A story in the Logan Square edition of DNA Info this weekend strongly questioned Ald. Roberto Maldonado’s stance on fighting gentrification along the 606 trail. Maldonado is in favor of legislation currently being drafted in the council that would make it costlier for developers to convert multi-family properties in the area into single-family properties—an attempt to fight the wave of gentrification that has moved more than 20,000 Latino families from the area over the past three years. But critics object to Maldonado’s stance on the grounds that he previously profited from this kind of development in Logan Square. This outrage is misguided and might interfere with legislation that might actually preserve affordable housing in the neighborhood.
The 606 trail opened in June of 2015 along the Bloomingdale Line, a train route that had stopped operations in the early 2000’s. Throughout its development and construction, area residents worried about the trail’s capacity to encourage more gentrification in the area. The story reports that Maldonado bought and sold profit near the 606 trail–at a profit of more than $300,000. However, the story presents this buying and selling as more nefarious than it might be in reality. As the story itself details, Maldonado was pushed to sell the property in the first place out of fears that he could be accused of conflicts of interest because he owned property in the area.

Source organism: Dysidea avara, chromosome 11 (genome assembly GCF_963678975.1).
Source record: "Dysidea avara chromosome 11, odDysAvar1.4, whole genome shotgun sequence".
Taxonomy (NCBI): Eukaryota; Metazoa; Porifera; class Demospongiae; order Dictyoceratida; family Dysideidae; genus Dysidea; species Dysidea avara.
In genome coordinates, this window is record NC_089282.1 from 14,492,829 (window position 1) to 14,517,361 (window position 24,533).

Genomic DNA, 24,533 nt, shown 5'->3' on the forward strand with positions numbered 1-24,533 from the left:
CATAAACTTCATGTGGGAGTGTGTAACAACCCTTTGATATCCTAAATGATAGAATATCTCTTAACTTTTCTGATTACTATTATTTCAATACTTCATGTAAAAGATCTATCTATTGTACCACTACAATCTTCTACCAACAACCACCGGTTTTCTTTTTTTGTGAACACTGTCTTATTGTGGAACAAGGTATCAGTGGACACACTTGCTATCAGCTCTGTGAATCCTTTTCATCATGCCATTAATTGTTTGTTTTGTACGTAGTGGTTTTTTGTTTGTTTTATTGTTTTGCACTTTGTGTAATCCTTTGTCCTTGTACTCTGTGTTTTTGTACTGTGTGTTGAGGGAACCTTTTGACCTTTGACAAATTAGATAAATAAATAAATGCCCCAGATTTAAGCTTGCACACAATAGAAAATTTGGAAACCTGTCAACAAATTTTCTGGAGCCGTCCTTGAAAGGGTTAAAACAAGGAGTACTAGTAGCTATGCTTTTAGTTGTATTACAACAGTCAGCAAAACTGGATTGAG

Additionally, although the property that Ald. Maldonado sold will be converted from multi-family housing to single-family housing, he is not ultimately responsible for what the new developers will do with the land. Hypocrisy in politics is ugly, but it’s ugliest when people propose something good and then do the opposite. As it stands, this legislation is an attempt to disincentivize converting multi-family homes into single-family homes. We shouldn’t throw out the baby with the bathwater, and I hope that the writers at DNAInfo (who I think do an amazing job in Chicago and the Logan Square area) lean way from sensational angles in their reporting until they hit on real corruption. I also hope that this misguided outrage doesn’t get in the way of this or any other initiative to preserve affordable housing in Logan Square.